COP28 Controversy: Conference President Rejects Climate Alarmism – Unraveling the Debate


At the cop28 conference, President Sultan Al Jaber’s dismissal of climate alarmism has ignited a significant controversy. Leading the 2023 UN climate summit, Al Jaber boldly asserted that there is “no science” supporting the imperative to phase out fossil fuels, categorically rejecting participation in what he deems “alarmist” discussions. 

“I accepted to come to this meeting to have a sober and mature conversation. I’m not in any way signing up to any discussion that is alarmist. There is no science out there, or no scenario out there, that says that the phase-out of fossil fuel is what’s going to achieve 1.5C,” Al Jaber said.

This stance has reverberated through the climate science community, raising concerns among scientists and advocates. As the UAE’s energy tsar, Al Jaber’s position holds weight, impacting ongoing climate discourse. 

The rejection challenges established scientific consensus, and the implications for cop28 discussions are profound, potentially hindering global efforts to address climate change. Al Jaber has called for collaboration, but the disagreement on fundamental climate science may overshadow cooperative solutions.

In the dynamic landscape of cop28, divergent stances are emerging, shedding light on significant divides in the global climate discourse. 

Tensions flared over calls for a comprehensive ban on fossil fuels, laying bare the clash between economic considerations and environmental imperatives. The intricacies of climate finance became a focal point, as nations grappled with differing perspectives on who qualifies as a donor and recipient, impeding crucial advancements.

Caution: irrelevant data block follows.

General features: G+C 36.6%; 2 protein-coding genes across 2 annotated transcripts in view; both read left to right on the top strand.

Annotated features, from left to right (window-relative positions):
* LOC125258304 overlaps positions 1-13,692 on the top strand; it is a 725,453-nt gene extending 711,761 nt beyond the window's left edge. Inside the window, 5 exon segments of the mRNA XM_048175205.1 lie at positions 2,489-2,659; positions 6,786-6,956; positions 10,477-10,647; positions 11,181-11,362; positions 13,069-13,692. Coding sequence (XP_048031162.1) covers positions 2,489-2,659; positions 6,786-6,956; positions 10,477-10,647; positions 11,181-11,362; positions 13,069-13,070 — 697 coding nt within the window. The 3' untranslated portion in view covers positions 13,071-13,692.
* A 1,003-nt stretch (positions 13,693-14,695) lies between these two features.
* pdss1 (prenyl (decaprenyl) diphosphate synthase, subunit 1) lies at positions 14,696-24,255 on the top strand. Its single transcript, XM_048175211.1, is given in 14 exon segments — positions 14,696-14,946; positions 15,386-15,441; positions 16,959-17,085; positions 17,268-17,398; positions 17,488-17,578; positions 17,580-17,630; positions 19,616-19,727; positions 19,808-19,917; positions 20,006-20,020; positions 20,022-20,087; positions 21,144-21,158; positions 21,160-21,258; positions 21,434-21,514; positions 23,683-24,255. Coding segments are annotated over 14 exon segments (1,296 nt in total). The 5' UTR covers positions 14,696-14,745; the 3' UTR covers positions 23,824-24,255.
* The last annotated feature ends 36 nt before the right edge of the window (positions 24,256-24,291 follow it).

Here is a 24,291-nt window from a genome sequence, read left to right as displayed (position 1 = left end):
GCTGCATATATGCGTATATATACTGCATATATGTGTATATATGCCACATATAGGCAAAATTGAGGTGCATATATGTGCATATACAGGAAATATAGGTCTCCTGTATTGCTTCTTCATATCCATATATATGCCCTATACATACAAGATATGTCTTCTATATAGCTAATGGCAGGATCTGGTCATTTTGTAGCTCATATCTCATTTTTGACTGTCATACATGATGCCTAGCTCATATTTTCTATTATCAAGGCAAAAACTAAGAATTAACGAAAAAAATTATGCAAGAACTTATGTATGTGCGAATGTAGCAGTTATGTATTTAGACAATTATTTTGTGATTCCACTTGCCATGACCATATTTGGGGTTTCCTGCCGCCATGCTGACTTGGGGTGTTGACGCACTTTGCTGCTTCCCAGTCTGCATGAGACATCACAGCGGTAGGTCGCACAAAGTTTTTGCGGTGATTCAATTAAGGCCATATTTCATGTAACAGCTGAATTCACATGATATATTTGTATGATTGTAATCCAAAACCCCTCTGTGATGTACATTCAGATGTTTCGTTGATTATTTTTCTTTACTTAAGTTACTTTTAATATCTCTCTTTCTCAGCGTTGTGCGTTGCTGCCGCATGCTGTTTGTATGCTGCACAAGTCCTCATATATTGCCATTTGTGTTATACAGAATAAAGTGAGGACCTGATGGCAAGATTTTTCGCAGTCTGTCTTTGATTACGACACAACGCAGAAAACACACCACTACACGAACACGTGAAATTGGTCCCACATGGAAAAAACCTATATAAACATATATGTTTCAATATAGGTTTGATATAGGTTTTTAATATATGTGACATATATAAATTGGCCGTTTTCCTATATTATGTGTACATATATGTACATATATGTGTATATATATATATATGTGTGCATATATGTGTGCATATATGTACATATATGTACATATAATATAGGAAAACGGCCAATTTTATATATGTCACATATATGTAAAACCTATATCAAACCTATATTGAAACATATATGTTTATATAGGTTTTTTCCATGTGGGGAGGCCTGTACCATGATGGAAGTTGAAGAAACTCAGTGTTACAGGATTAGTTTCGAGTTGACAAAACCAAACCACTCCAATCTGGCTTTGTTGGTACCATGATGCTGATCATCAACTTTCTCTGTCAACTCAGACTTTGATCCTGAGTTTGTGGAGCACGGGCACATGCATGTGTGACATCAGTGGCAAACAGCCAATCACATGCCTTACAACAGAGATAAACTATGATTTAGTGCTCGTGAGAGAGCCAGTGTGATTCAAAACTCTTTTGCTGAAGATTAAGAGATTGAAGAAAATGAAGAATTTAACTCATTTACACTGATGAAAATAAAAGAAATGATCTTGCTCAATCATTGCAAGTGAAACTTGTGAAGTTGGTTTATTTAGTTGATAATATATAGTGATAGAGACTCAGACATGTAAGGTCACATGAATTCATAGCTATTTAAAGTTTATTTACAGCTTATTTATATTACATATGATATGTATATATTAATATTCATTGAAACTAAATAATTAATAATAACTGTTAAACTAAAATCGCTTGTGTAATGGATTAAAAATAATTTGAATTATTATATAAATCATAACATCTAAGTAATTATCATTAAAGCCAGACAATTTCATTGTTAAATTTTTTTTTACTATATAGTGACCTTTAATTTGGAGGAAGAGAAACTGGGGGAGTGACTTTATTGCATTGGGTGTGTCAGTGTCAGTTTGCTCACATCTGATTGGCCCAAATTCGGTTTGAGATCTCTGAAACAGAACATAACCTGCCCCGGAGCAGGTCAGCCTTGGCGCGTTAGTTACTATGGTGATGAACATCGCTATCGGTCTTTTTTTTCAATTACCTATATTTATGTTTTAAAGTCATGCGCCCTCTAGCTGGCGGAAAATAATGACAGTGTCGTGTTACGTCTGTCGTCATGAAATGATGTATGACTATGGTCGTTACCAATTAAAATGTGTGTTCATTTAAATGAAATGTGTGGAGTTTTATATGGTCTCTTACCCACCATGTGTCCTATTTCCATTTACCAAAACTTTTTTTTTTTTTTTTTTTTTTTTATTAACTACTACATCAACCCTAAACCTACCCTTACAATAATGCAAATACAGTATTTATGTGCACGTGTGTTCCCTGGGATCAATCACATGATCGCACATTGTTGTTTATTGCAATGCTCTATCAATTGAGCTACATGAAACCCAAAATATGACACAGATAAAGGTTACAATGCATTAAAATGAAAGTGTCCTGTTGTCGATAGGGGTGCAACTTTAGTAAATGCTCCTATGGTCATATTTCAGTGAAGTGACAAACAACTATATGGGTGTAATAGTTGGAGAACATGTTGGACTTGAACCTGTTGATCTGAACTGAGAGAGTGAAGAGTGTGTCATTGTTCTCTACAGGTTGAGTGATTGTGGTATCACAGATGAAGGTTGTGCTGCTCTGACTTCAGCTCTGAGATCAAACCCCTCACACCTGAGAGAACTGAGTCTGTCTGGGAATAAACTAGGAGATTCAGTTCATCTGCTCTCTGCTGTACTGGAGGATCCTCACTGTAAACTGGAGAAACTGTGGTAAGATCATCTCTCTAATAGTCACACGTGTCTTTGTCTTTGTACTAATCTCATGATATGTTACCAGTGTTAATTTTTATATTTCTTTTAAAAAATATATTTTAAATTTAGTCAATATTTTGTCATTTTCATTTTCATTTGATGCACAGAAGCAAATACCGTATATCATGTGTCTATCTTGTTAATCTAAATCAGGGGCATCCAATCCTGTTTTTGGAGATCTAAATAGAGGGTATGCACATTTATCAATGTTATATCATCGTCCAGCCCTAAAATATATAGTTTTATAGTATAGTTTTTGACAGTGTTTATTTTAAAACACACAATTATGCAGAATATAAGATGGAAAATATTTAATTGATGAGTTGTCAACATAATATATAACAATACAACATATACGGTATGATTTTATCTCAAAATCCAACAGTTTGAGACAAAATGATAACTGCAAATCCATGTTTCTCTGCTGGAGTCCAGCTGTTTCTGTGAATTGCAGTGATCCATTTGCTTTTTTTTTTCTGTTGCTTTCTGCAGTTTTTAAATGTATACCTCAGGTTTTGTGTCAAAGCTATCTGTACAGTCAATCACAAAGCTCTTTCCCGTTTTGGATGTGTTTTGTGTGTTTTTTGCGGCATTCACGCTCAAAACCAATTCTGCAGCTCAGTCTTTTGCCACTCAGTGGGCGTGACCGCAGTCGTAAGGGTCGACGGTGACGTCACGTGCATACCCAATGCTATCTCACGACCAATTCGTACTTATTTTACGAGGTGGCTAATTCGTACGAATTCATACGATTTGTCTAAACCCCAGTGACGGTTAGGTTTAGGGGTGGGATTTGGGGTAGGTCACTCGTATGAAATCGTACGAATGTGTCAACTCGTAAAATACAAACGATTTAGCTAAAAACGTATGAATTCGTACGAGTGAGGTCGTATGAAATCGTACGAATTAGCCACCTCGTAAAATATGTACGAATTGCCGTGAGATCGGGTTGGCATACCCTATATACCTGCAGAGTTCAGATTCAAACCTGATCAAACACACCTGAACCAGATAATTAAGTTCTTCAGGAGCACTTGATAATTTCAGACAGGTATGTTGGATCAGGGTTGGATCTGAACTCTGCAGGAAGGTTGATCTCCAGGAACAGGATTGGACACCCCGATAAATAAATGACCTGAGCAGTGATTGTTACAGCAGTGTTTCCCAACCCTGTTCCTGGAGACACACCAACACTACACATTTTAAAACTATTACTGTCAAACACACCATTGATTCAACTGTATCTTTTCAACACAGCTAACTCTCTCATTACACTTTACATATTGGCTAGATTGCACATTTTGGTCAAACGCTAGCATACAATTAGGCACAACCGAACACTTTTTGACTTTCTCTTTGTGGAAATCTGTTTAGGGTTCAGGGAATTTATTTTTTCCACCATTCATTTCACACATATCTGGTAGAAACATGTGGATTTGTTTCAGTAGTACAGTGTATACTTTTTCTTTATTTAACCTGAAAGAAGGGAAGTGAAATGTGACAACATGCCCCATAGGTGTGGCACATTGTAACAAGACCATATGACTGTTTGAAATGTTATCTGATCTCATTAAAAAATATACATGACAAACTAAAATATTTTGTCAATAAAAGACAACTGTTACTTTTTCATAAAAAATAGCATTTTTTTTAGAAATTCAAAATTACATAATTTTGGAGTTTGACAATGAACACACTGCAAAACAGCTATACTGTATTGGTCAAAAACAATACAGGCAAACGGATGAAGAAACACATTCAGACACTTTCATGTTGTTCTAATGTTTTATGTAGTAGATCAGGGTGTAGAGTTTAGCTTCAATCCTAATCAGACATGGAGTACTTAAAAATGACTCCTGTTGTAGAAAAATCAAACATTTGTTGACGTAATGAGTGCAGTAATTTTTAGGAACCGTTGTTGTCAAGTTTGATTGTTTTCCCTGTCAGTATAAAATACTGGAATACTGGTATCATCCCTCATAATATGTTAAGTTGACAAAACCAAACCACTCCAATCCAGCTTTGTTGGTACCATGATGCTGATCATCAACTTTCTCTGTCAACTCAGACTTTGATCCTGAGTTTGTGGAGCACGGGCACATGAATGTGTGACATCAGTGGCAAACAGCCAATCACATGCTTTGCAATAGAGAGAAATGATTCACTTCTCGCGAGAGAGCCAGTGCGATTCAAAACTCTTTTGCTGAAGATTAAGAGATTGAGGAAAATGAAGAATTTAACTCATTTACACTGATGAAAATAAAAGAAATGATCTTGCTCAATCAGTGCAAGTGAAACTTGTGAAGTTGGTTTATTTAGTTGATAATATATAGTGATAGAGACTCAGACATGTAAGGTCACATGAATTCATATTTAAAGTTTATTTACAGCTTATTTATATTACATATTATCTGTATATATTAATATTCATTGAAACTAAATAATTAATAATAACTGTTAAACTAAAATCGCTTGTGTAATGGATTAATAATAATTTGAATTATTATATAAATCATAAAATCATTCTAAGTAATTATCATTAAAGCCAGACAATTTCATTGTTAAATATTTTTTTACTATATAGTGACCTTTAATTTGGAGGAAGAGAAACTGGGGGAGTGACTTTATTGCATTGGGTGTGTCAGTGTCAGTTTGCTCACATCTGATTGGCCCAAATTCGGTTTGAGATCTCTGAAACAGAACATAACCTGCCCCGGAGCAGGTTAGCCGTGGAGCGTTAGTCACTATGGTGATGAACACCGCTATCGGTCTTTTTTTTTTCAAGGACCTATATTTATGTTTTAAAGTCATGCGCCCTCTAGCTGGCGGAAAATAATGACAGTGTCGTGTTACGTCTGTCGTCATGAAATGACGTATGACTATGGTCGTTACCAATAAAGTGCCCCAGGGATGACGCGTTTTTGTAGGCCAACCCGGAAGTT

Geopolitical frictions, notably in the context of the Gaza conflict and U.S.-China rivalry, cast a looming shadow on collaborative efforts. Lingering disputes on financial commitments and concerns about the COP28 chair’s industry affiliations add layers of complexity, underscoring the formidable task of forging a unified front against climate change.

President Sultan Al Jaber’s rejection of a full ban on fossil fuels significantly impacts the ongoing climate discourse, particularly in the context of cop28. His stance, divergent from UN Secretary General António Guterres, who advocates for ceasing all fossil fuel use to save the planet, creates a clear rift. 


This disagreement underscores the challenge of forging a unified approach to combat climate change. Calls for Al Jaber’s resignation, especially from groups like PACJA, signal a loss of confidence in his leadership and intensify concerns about impartiality. 

The discord may jeopardize the effectiveness of cop28 and strain international climate agreements, hindering progress toward crucial emission reduction targets.

The rejection of climate alarmism, reflected in the reluctance to fully embrace a phase-out of unabated fossil fuels, may signal a shift in future climate narratives. This skepticism could influence discussions around the urgency of drastic measures, impacting public perception and policy decisions. 

Within cop28, the dynamics are likely to be complex. The EU’s push for a global fossil fuel phase-out contrasts with resistance, setting the stage for intense negotiations. As the Global Stocktake reveals the imperative to cut emissions by 22 gigatons before 2030, debates over decarbonization solutions, including green hydrogen and CCUS, will intensify.

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